Tillerson accuses Netanyahu of lying to Trump, convincing him ‘Israel are the good guys’

“It bothers me that an ally that close and important to us would do that to us,” Tillerson reportedly said about Israel.

By World Israel News Staff 

Former U.S. Secretary of State Rex Tillerson says “it’s always useful to carry a healthy amount of skepticism” when talking to Prime Minister Benjamin Netanyahu.

Speaking on Tuesday at Harvard University, Tillerson charged that despite the close relationship with Israel, Washington had to be wary of its close ally because of a tendency on Israel’s part to share “misinformation” to persuade the U.S. of something if necessary, reports The Harvard Gazette.

Tillerson, who served as secretary of state under President Donald Trump from February 1, 2017 to March 31, 2018, was paying a daylong visit to the university organized by the American Secretaries of State Project, says the Gazette.

His visit this week to Harvard included a “private talk about his time as the nation’s top diplomat,” according to the university publication.

“It bothers me that an ally that’s that close and important to us would do that to us,” Tillerson reportedly told the gathering about Israel, referring to his accusation of Israeli misinformation.

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“They did that with the president on a couple of occasions, to persuade him that ‘We’re the good guys, they’re the bad guys.’ We later exposed it to the president so he understood, ‘You’ve been played,’” said Tillerson.

The former secretary is also said to have expressed frustration with Trump, saying that instead of relying more heavily on his secretary of state, the president solicited foreign policy advice from outsiders and handed over responsibility for such a key issue as an Israeli-Palestinian peace accord to his son-in-law Jared Kushner.

“I did believe that we were at a moment in time where perhaps we could chart a way where the Arab world could support an outcome that the Palestinians might not think was perfect…but with enough encouragement, pressure from the Arab world, that we could get it close enough that the Palestinians would finally agree,” said Tillerson on Tuesday, according to the Harvard Gazette.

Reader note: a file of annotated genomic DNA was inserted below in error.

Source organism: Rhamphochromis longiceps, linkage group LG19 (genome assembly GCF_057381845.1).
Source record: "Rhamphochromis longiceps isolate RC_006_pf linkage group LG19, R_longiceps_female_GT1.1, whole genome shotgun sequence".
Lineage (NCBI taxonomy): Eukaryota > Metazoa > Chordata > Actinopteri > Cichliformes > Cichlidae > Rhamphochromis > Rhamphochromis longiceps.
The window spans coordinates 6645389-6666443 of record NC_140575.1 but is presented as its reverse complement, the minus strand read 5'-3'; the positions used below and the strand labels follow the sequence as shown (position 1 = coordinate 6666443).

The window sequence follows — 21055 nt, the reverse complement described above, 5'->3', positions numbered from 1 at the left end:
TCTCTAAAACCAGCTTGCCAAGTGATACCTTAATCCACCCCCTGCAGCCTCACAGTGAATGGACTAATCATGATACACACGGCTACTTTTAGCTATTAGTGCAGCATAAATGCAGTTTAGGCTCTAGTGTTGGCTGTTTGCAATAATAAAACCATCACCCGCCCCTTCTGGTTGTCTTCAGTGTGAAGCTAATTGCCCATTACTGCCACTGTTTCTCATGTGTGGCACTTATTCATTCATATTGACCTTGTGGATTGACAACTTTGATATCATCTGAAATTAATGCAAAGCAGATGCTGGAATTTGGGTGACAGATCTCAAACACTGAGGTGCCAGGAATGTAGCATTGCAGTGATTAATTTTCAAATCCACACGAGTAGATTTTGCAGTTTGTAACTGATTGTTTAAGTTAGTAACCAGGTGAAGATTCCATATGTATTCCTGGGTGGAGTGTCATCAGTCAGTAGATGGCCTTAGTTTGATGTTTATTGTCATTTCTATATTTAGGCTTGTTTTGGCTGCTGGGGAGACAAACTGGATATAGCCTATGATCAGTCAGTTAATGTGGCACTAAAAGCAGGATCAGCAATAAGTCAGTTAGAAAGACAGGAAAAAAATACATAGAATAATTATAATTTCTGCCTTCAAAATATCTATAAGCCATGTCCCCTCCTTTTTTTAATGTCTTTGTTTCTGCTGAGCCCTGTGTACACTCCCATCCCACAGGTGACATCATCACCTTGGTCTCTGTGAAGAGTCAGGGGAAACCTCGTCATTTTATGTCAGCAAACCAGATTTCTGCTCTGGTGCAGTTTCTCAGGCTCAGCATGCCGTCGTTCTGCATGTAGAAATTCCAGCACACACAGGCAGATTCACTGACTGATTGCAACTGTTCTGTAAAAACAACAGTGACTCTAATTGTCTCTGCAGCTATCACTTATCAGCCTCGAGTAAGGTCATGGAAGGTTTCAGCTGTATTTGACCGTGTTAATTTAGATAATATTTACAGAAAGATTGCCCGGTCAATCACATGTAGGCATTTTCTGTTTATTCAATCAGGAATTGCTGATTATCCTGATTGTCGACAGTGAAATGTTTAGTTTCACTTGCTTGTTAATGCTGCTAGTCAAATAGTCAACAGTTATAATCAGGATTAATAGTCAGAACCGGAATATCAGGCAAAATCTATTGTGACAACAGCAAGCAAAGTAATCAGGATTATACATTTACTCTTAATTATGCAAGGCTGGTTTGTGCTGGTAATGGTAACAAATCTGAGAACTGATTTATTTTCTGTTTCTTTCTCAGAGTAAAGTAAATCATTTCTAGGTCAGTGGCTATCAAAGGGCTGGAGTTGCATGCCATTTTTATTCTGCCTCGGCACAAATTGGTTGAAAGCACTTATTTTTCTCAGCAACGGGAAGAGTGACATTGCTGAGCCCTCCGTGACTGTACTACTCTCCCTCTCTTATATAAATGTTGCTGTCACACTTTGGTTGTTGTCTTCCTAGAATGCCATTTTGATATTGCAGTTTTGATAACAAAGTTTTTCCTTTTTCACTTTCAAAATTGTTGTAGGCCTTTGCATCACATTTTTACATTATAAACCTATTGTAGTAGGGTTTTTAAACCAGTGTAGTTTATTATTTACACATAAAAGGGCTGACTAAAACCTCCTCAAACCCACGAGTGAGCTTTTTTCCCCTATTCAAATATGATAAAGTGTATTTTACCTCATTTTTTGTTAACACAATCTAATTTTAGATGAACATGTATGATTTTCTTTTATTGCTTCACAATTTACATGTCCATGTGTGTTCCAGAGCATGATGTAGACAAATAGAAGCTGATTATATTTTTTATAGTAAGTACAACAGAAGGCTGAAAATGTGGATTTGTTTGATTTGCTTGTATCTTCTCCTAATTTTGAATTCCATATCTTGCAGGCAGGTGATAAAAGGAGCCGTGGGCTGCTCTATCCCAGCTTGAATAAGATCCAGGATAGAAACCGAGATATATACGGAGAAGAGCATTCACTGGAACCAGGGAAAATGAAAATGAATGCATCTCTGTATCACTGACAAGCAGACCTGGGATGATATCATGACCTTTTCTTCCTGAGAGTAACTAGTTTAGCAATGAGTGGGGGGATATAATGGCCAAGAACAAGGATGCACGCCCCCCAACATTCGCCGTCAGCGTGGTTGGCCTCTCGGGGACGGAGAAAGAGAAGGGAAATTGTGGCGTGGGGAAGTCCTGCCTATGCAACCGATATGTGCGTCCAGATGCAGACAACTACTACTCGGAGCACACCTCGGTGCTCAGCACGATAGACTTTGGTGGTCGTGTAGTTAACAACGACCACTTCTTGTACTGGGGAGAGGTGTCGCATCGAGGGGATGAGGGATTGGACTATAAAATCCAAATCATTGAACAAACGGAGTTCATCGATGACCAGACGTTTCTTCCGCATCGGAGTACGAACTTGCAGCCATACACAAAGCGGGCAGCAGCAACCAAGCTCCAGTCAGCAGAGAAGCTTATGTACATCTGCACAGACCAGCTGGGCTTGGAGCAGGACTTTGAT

“In my view, it was a two-state solution,” he added, though the Trump administration has not been consistent and clear on whether it envisions the establishment of a Palestinian state as part of the solution.

Asked what he would be recommending now regarding a U.S. response to last Saturday’s bombings on Saudi oil facilities, Tillerson said he would urge waiting until forensics can provide the best available information about who is responsible before taking any action, though he acknowledged that it “may be very hard to do.”

Trump responded to the attacks by saying they had Iran “written all over it.”

Current Secretary of State Mike Pompeo called the bombings “an act of war” but did not say what military response might follow.

“I have no doubt we’re going to find Iran’s fingerprints on this attack, but we may not find their hands on it,” Tillerson said, according to the Harvard publication.

Tillerson said the U.S. should take its case to the U.N. Security Council and build a global coalition for additional sanctions, said the Gazette, rather than trying to implement unilateral sanctions, which he argued Iran could manage.